It is high time India adopts Manav Suraksha Kanoon: Here's why
The rising numbers in the acts of mob lynching is a reason for worry for all citizens in the democracy called India. From the lynching in Dimapur to lynching of Akhlaq, Junaid, Ravinder and Pehlu Khan, India has witnessed several instances of brutal mob violence.
2017 has so far been the worst year for such incidents. As many as 20 cow related terror attacks have been reported in the first six months of the year. However, the crime of 'lynching' does not find a mention in the IPC.
In several cases, the perpetrators walk scot free as there is no particular law that focuses specifically on mob violence, and that's where MaSuKa steps in.
On July 7, the National Campaign Against Mob Lynching, founded by young leaders and activists - Tehseen Poonawalla, Shehla Rashid, Jignesh Mewani and Kanhaiya Kumar released a draft law MaSuKa, which defines 'mob' and 'lynching' and specifies a time period for the trial, makes the State Government responsible for protection of victims and witnesses and also ensures compensation for the victim and kins in case death of the victim.
The Masuka also holds police officials and district magistrates accountable if they fail to curb the occurrence of mob violence in areas under them.
- Every police officer, directly in charge of maintaining law and order in an area shall take all reasonable steps to prevent any act of lynching including its incitement and commission; and to that end notwithstanding anything contained in the Code.
- Whenever the District Magistrate has a reason to believe that in any area within his jurisdiction, a situation has arisen where there is an apprehension of lynching, he may, by order in writing, prohibit any act, which in his opinion is likely to lead to the incitement and commission of an act of lynching.
Police Officer: Whoever commits an act of dereliction of duty by police officer shall be punished in accordance with the Police Act of the respective state. In states where the Police Act does not provide such punishment, with imprisonment of either description for a term which may extend to six months, and with fine which may extend to fifty thousand rupees.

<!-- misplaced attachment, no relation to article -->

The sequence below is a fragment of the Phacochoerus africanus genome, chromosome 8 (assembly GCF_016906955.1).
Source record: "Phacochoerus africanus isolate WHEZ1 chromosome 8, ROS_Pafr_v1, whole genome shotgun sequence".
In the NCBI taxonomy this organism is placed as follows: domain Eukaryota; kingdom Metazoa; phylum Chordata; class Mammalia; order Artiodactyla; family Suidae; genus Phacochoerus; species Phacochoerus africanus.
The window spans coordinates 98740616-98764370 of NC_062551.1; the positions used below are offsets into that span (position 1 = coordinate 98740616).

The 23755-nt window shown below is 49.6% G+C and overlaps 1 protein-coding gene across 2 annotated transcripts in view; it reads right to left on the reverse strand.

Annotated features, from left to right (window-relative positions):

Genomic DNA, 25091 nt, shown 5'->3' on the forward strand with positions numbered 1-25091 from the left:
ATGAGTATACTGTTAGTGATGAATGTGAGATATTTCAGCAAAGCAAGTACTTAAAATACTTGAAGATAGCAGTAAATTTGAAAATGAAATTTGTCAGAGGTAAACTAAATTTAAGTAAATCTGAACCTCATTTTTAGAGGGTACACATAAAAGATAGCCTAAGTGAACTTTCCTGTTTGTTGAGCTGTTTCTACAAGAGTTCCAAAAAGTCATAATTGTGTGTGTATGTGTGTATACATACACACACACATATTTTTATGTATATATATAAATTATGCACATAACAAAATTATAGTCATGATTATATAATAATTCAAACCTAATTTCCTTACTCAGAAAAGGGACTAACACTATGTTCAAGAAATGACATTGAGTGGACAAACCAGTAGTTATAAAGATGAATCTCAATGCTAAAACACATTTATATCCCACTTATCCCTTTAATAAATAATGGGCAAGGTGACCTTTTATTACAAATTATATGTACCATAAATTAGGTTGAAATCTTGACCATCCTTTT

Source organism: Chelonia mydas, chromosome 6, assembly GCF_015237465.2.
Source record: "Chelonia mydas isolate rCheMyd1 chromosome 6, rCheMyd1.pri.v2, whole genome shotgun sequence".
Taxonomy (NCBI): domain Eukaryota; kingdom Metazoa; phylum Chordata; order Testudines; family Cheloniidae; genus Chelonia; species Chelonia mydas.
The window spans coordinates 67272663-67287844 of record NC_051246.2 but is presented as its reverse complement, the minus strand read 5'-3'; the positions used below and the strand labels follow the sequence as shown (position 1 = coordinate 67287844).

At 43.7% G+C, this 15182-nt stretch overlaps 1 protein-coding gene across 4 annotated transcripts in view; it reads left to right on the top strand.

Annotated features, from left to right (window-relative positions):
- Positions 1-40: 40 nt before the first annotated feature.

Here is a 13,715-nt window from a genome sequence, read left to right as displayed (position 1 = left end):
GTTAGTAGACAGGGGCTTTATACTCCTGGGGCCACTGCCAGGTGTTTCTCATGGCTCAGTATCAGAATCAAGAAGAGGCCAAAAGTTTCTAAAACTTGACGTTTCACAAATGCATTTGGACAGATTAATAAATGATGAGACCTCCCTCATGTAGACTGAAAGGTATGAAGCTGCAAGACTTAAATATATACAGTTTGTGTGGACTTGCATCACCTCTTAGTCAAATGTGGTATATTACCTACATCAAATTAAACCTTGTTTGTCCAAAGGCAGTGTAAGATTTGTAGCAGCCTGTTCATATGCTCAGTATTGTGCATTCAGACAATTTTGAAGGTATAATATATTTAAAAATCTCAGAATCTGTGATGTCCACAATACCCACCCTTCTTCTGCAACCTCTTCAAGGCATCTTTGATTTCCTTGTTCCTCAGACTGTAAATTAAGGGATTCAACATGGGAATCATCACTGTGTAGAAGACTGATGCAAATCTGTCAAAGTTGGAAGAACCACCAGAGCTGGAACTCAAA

District Magistrate: Whoever wilfully omits to exercise lawful authority vested in him under this Act and thereby fails to prevent the commission of any act of lynching, shall be punished with imprisonment which may extend to six months,or with fine, or with both.
The Manav Suraksha Kanoon also speaks in detail about the rights of victims and witnesses during the trial, which so far had not been treated with priority. Case in point, Pehlu Khan was lynched in Rajasthan's Alwar, his family is not being able to fight the case as they are being threatened by local goons and no protection has been extended despite the threats.
Tehseen Poonawalla said, "When a person is lynched, a family suffers," Pehlu Khan's family now struggles to make ends meet. Masuka states, "The State Government through the office of the Chief Secretary shall provide Compensation to victims of lynching within 30 days of the incident."
It further adds, "In no case of death caused due to lynching should the compensation given be less than 25 lakh rupees."
Will the Law be passed? This can only be answered over the time, but for sure the culture of impunity indicates that it's time for the world's largest democracy to get its first such law that deals with mob violence and lynching.